Love Rachel And Dave Hollis? I Was On Their Podcast

March 26,2019

I have some HUGE news to share…

I was on the Rise Together podcast with Rachel and Dave Hollis this week!

In case you haven’t heard of them, Rachel Hollis is the author of Girl, Wash Your Face (which spent almost all of 2018 as either the #1 or #2 best-selling book) and the brand new Girl, Stop Apologizing (which is already at #1).

When she and her husband Dave launched their Rise Together podcast about helping couples build exceptional relationships, it quickly rocketed to the #1 spot on the iTunes top podcasts list.

I’ve been following the Hollises since one of my clients shared that they were her inspiration for signing up for coaching with me. There’s a lot of overlap between our messages, and I have so much admiration for their business and community. It was truly an honor to be a guest on their podcast!

In the podcast, we talk about:

You can check it out here:

On the podcast, we actually talked about our topic for today…

The idea that men don’t want intimacy/The idea that sex is just about pleasure for men.

We’re also doing something a little different this month. Both Xander and I are writing the weekly blog posts together! I’ll be sharing my perspectives as a sex therapist, and Xander will be sharing his perspectives as a man. We thought this would be a fun way to round out the conversation!

We’ve gone over lots of myths this month: the idea that men are always horny, and want sex wherever, whenever, whatever. They’re obsessed with sex and they’ll take whatever they can get.

All of these myths feed into one enormous stereotype about men: that they want sex only to get off, not to be emotionally connected.

When I’m working with a heterosexual couple where the man wants sex more than the woman, I’ll often hear her say, “I have sex with him most of the time when he wants it. I don’t get why he’s complaining.”

But here’s the truth…

A man doesn’t want a woman to “let him” have sex with her.

He wants to feel that she’s present, and engaged, and connected with him in the moment!

And he can tell the difference between those two different types of sex.

We talked about this in the Rise Together podcast. Dave brought up that he truly cares about Rachel’s experience during sex, and it brings him pleasure to know that she’s experiencing pleasure. They talked about a tough time in their marriage when Rachel didn’t really enjoy sex, and Dave stopped initiating. Dave thought he was weird for caring so much about Rachel’s experience.

I pointed out that because we have these myths about men being obsessed with sex and taking whatever they’ll get, we neglect to realize that emotional intimacy is just as important to men as it is to women.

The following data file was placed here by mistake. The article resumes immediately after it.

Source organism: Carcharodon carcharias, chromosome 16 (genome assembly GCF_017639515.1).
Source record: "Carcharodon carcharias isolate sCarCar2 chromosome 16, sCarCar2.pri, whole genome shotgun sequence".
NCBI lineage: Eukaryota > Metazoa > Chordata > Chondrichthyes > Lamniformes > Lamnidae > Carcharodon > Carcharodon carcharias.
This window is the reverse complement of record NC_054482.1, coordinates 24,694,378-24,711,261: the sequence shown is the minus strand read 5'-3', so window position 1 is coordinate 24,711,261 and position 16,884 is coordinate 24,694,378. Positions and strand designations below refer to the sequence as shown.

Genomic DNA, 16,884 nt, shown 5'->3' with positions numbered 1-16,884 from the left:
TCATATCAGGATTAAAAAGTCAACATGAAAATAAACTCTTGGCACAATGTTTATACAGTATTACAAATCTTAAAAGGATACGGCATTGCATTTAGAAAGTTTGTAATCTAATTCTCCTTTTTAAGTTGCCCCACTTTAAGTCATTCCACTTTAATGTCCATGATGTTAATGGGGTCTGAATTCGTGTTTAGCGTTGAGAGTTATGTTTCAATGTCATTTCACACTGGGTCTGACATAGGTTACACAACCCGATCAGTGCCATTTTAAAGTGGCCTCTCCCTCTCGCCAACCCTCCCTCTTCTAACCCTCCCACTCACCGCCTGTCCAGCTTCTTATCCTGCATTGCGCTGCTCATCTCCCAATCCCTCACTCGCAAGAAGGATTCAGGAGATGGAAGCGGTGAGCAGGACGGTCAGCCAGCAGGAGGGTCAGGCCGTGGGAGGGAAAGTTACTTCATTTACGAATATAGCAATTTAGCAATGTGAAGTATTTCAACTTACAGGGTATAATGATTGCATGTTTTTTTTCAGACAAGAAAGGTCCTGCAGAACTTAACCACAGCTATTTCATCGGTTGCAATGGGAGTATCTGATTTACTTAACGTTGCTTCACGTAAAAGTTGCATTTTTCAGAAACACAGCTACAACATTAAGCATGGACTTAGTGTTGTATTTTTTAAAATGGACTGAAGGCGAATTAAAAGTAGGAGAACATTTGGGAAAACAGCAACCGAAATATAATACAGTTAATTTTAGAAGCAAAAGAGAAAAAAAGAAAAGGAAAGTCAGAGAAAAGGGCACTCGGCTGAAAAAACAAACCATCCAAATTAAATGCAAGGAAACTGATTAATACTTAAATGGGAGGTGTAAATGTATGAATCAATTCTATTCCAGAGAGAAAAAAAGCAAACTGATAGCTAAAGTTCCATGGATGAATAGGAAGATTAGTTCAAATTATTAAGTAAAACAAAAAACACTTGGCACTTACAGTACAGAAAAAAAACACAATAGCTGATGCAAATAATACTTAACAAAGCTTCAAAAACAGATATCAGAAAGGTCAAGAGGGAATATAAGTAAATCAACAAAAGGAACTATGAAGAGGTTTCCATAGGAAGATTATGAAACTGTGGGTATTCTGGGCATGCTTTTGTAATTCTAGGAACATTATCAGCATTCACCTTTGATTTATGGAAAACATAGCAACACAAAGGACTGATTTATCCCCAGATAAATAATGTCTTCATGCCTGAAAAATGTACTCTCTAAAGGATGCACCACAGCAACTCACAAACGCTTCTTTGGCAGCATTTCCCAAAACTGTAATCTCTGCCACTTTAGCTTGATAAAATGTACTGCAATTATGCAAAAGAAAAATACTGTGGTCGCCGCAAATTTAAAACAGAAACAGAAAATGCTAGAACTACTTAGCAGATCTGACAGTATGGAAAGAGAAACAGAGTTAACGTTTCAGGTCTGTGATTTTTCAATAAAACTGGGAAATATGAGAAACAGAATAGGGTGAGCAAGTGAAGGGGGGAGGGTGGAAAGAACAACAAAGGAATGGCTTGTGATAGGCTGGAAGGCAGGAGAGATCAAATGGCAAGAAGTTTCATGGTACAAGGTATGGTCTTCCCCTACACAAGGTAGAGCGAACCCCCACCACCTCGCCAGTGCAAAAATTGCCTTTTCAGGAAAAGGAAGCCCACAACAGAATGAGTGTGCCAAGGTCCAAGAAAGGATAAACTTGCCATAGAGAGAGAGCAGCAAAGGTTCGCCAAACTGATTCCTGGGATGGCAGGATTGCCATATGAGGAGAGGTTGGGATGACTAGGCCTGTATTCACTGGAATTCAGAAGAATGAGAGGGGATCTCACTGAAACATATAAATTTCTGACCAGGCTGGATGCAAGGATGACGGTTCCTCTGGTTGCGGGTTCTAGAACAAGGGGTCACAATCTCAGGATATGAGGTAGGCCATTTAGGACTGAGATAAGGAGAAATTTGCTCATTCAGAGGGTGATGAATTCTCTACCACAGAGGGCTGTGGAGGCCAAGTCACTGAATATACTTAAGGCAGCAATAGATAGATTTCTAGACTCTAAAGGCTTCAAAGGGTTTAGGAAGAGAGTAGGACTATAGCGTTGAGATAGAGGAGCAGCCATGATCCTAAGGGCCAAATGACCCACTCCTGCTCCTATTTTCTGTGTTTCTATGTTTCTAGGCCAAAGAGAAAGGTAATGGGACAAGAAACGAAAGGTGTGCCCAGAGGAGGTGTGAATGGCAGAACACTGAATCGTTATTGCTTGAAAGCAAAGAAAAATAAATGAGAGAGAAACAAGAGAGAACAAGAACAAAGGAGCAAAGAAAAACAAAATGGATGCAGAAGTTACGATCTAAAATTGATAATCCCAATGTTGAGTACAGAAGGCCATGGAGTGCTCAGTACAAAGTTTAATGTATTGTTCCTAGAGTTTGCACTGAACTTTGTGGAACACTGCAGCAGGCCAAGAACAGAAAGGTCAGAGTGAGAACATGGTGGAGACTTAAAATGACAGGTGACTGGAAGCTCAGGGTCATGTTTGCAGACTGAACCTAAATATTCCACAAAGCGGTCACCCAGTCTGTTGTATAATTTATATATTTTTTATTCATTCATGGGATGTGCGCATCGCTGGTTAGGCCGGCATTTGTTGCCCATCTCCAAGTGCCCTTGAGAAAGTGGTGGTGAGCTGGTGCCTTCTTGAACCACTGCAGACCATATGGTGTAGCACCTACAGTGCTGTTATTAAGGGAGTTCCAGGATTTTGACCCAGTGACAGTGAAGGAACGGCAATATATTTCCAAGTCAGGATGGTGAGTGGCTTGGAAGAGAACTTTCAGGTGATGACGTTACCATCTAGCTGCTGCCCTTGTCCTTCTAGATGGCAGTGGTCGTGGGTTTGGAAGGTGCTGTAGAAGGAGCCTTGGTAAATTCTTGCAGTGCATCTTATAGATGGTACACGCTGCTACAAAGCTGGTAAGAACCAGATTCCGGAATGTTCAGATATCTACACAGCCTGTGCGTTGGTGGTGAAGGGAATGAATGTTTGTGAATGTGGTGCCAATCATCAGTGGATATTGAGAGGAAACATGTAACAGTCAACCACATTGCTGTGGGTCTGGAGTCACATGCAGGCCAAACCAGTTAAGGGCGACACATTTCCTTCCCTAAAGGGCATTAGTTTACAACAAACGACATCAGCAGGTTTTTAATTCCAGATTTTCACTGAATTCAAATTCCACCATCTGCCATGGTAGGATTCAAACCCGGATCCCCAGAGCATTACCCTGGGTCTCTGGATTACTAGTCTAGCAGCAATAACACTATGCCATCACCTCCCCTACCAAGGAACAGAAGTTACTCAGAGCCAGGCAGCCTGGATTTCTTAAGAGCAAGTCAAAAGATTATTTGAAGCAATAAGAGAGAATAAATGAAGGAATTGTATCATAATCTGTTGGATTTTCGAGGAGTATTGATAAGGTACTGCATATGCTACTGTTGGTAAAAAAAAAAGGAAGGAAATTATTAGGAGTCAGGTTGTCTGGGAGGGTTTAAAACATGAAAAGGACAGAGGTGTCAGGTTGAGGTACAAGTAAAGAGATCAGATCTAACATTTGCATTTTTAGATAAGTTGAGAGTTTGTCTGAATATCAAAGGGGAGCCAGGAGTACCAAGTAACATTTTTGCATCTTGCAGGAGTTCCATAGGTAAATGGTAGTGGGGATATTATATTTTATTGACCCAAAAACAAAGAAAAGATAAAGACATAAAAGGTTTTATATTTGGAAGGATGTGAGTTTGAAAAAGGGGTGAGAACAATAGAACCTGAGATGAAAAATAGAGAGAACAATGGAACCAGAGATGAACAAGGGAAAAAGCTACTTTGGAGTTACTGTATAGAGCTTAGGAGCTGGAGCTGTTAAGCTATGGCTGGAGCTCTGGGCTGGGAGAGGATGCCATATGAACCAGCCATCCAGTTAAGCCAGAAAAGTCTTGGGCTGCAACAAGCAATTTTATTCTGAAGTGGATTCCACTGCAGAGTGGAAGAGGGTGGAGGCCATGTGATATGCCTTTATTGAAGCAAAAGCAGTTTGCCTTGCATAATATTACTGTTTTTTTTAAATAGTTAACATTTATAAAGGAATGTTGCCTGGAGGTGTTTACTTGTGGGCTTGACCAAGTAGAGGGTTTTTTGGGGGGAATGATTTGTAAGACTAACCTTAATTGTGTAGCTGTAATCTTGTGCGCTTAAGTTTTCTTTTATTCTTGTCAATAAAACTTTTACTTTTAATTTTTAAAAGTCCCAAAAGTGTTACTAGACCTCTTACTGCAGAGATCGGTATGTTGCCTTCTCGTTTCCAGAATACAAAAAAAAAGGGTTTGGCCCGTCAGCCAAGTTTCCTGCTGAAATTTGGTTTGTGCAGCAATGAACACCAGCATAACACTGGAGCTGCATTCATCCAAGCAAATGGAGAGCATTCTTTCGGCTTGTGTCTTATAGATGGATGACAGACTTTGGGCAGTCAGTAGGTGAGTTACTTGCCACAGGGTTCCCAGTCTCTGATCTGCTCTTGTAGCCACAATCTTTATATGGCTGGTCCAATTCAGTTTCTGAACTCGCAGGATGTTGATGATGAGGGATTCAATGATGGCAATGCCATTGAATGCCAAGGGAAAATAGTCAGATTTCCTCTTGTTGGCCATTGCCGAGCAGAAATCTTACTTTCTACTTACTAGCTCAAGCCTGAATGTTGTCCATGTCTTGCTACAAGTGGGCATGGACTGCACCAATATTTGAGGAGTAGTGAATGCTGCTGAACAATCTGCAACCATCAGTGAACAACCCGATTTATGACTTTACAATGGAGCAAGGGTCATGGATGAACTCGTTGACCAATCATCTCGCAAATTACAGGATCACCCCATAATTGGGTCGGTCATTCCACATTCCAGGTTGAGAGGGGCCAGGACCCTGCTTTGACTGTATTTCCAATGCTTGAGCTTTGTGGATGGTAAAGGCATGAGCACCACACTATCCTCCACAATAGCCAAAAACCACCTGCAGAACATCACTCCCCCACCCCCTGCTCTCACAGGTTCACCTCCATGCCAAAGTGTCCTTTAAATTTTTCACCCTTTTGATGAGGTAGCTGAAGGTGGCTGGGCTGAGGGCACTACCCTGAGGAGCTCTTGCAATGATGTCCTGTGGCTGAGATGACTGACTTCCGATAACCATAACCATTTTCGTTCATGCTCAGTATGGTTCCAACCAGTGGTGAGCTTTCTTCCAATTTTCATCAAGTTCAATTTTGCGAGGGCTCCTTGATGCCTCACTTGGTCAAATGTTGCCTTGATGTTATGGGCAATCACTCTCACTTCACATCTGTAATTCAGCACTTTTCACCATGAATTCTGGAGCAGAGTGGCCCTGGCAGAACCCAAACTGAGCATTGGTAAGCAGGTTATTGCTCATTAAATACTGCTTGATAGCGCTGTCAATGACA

Men want to feel connected and intimate during sex, and they want their partner to feel connected and intimate too. They care about their partner’s experiences, and want them to feel pleasure.

Here are some practical ways you can battle this unrealistic expectation in your relationship:

Xander’s take:

It’s hard to describe just how bad it feels to have sex with a partner who doesn’t want to be having sex with you.

I’ve been in situations in the past where my partner treated sex as if it were a favor to me, and it never felt very enjoyable (nor did these type of “relationships” last very long!).

To be blunt, if all I’m wanting is an orgasm, I can do that pretty quickly and easily on my own.

But what I’m looking for with sex is to experience something more with my partner.

I was lucky to be raised by parents who taught me that it was OK to have and express my emotions, but I also know that a lot of men feel like sex is the only culturally-acceptable way for them to express their desire to connect with their partner.

If you write a guy off as just wanting sex for the sake of pleasure, you’ll completely miss the fact that he’s really looking for connection with you in that moment.

At the end of the day, we usually just want to feel more connected with our partners. So we all need to remember to recognize the differences in how we seek that connection, especially when it comes to the way that our partner tries to initiate that intimacy with us!

Don’t forget to check out Vanessa’s appearance on the Rise Together podcast with Rachel and Dave Hollis!


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I'm Vanessa Marin, a sex therapist and writer specializing in helping you have more fun in the bedroom.

I have bachelor’s degrees in human sexuality and sociology from Brown University, and a master’s degree in counseling psychology from the California Institute of Integral Studies. I’m also a licensed psychotherapist. I’ve been working in the sex therapy field since 2002 and have been featured by The New York Times, O: The Oprah Magazine, Real Simple, and many more.

If you’re interested in improving your sex life, you can work with me via my online courses or personal coaching sessions. I look forward to supporting you in creating the sex life you’ve always wanted!